There’s Finally Heart Health Data on Extreme Exercise
A new analysis tracks people doing 35 hours of exercise per week for a decade, and finds no evidence of heart risks
Posted on 28.11.2019
Back in 2011, former Boston Marathon champion and longtime Runner’s World journalist Amby Burfoot interviewed a leading cardiologist about emerging claims that too much running might be bad for your heart. The controversy hadn’t really blown up yet, and it wasn’t until the following year that the scary headlines hit mainstream media outlets: “One Running Shoe in the Grave,” “Running Farther, Faster and Longer Can Kill You,” and so on.
But the questions were starting—and Burfoot, for one, was already getting tired of them. Small studies seemed to hint that high volumes of endurance exercise might negatively affect various proxy markers of health like the thickening of heart tissue and calcium levels in hardened arteries. Burfoot wanted more tangible evidence, though: “If you think you’ve got something,” he suggested, tongue in cheek, “show me the bodies in the streets.”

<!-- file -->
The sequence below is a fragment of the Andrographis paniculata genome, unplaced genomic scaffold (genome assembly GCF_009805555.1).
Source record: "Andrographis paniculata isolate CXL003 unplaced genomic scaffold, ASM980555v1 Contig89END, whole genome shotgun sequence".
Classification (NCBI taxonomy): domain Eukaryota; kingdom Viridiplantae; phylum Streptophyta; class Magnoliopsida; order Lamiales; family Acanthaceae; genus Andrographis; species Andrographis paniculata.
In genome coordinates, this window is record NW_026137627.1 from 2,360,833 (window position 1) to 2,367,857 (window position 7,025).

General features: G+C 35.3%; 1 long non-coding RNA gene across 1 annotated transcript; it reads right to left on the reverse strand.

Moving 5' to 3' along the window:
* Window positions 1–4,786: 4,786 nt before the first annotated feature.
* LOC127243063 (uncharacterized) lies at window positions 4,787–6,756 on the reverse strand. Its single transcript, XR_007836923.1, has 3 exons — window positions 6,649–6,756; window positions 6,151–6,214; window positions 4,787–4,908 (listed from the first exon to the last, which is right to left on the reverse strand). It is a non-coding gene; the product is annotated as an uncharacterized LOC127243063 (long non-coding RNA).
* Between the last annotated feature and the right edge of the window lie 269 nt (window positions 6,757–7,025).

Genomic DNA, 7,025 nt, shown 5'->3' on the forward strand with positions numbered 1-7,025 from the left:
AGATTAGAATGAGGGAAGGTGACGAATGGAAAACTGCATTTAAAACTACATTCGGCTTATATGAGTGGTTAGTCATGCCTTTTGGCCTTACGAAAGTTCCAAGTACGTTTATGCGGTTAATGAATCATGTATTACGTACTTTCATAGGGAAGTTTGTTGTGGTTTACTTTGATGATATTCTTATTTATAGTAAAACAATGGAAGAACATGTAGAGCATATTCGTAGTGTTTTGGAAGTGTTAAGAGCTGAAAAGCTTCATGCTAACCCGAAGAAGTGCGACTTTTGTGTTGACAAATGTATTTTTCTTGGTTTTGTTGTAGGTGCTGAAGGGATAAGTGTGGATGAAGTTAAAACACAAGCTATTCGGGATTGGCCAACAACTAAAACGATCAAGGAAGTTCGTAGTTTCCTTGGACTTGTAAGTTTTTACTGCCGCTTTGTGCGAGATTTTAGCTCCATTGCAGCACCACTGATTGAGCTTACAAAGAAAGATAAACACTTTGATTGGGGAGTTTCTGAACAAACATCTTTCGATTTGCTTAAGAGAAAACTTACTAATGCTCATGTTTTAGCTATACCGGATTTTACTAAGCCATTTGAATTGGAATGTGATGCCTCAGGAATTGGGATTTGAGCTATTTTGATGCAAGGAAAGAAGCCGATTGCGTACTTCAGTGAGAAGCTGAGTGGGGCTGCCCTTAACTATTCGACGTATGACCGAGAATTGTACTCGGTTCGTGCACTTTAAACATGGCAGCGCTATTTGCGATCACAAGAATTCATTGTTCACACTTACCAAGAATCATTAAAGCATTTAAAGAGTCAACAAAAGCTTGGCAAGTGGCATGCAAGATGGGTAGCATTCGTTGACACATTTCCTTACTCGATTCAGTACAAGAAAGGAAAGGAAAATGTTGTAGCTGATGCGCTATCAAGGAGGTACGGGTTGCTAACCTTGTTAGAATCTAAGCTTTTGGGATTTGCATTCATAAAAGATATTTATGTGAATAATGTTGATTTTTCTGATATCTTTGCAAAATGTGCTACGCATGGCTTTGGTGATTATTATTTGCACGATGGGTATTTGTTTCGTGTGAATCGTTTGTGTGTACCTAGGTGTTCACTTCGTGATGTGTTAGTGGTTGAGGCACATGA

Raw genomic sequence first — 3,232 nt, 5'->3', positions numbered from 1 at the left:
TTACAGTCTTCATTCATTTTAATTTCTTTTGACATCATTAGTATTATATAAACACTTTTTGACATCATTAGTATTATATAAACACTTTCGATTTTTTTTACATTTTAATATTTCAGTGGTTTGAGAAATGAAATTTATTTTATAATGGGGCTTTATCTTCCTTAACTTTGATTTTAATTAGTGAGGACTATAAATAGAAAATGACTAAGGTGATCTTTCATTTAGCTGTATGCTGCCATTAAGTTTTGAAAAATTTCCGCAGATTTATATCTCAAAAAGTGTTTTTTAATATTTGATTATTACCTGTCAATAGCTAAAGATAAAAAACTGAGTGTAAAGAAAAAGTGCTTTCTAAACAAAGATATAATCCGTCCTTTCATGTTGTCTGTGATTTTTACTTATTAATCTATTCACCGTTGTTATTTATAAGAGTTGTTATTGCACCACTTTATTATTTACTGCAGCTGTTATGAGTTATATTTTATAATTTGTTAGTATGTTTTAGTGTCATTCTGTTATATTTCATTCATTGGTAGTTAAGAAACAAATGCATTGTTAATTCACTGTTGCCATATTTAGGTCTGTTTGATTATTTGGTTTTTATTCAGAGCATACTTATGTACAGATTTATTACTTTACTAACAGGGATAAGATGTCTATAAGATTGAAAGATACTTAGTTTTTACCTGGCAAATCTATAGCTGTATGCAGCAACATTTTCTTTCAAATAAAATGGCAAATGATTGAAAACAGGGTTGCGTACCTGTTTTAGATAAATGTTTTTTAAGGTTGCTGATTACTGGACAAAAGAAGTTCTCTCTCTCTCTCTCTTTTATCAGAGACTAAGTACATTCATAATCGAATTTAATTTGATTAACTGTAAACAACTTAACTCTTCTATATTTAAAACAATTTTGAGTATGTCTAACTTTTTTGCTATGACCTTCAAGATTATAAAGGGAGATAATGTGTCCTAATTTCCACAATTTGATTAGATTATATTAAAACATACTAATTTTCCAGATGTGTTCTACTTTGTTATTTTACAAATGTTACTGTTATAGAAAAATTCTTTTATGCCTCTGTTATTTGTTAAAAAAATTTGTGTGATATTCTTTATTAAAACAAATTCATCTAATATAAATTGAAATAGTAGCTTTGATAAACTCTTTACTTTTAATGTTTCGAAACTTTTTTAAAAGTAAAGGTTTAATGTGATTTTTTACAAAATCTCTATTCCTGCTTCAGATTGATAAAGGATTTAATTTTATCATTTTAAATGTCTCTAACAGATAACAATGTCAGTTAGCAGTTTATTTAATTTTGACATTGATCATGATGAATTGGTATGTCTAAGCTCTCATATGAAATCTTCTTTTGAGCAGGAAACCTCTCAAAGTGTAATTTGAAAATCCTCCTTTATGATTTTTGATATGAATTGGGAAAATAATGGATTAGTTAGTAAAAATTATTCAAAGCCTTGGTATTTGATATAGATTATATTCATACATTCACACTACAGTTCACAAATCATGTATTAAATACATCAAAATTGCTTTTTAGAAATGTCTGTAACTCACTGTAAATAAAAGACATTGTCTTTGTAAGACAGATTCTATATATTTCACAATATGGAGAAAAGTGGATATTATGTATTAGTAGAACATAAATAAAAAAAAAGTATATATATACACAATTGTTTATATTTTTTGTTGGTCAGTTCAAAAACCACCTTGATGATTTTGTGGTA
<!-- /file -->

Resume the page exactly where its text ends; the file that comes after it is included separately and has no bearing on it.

… new data presented at an American Heart Association conference in Philadelphia includes a bunch of truly hardcore endurance athletes who were averaging more than five hours of exercise per day and had been doing it for decades. The good news: their hearts for the most part looked fine.
We studied the most strenuous exercisers ever, and there were no heart deaths in 10 years of follow-up.
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